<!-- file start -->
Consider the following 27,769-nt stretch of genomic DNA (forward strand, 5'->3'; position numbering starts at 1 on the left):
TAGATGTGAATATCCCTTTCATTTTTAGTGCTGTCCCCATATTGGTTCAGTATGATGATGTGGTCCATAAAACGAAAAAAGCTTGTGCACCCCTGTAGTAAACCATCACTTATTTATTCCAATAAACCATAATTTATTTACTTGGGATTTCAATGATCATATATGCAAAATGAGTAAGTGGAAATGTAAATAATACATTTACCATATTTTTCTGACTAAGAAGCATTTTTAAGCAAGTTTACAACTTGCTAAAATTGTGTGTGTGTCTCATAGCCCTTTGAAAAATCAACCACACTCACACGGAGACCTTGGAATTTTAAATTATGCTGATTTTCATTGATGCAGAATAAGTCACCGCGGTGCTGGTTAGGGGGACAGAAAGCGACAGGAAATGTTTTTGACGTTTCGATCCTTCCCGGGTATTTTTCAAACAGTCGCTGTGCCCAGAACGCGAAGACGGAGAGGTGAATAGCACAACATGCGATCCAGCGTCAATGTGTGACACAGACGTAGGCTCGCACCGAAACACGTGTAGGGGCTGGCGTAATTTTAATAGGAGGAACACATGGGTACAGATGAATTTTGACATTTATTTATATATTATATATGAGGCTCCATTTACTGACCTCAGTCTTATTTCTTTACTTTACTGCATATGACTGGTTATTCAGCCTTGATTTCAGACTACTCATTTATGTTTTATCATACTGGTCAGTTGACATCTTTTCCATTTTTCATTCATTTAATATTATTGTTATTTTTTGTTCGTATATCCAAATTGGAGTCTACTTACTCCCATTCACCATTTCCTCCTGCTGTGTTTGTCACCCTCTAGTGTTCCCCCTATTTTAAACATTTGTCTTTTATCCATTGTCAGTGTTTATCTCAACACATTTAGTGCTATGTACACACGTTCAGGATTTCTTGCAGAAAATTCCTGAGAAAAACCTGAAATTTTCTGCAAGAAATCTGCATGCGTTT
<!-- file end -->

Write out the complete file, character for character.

Consider the following 27,769-nt stretch of genomic DNA (forward strand, 5'->3'; position numbering starts at 1 on the left):
TAGATGTGAATATCCCTTTCATTTTTAGTGCTGTCCCCATATTGGTTCAGTATGATGATGTGGTCCATAAAACGAAAAAAGCTTGTGCACCCCTGTAGTAAACCATCACTTATTTATTCCAATAAACCATAATTTATTTACTTGGGATTTCAATGATCATATATGCAAAATGAGTAAGTGGAAATGTAAATAATACATTTACCATATTTTTCTGACTAAGAAGCATTTTTAAGCAAGTTTACAACTTGCTAAAATTGTGTGTGTGTCTCATAGCCCTTTGAAAAATCAACCACACTCACACGGAGACCTTGGAATTTTAAATTATGCTGATTTTCATTGATGCAGAATAAGTCACCGCGGTGCTGGTTAGGGGGACAGAAAGCGACAGGAAATGTTTTTGACGTTTCGATCCTTCCCGGGTATTTTTCAAACAGTCGCTGTGCCCAGAACGCGAAGACGGAGAGGTGAATAGCACAACATGCGATCCAGCGTCAATGTGTGACACAGACGTAGGCTCGCACCGAAACACGTGTAGGGGCTGGCGTAATTTTAATAGGAGGAACACATGGGTACAGATGAATTTTGACATTTATTTATATATTATATATGAGGCTCCATTTACTGACCTCAGTCTTATTTCTTTACTTTACTGCATATGACTGGTTATTCAGCCTTGATTTCAGACTACTCATTTATGTTTTATCATACTGGTCAGTTGACATCTTTTCCATTTTTCATTCATTTAATATTATTGTTATTTTTTGTTCGTATATCCAAATTGGAGTCTACTTACTCCCATTCACCATTTCCTCCTGCTGTGTTTGTCACCCTCTAGTGTTCCCCCTATTTTAAACATTTGTCTTTTATCCATTGTCAGTGTTTATCTCAACACATTTAGTGCTATGTACACACGTTCAGGATTTCTTGCAGAAAATTCCTGAGAAAAACCTGAAATTTTCTGCAAGAAATCTGCATGCGTTT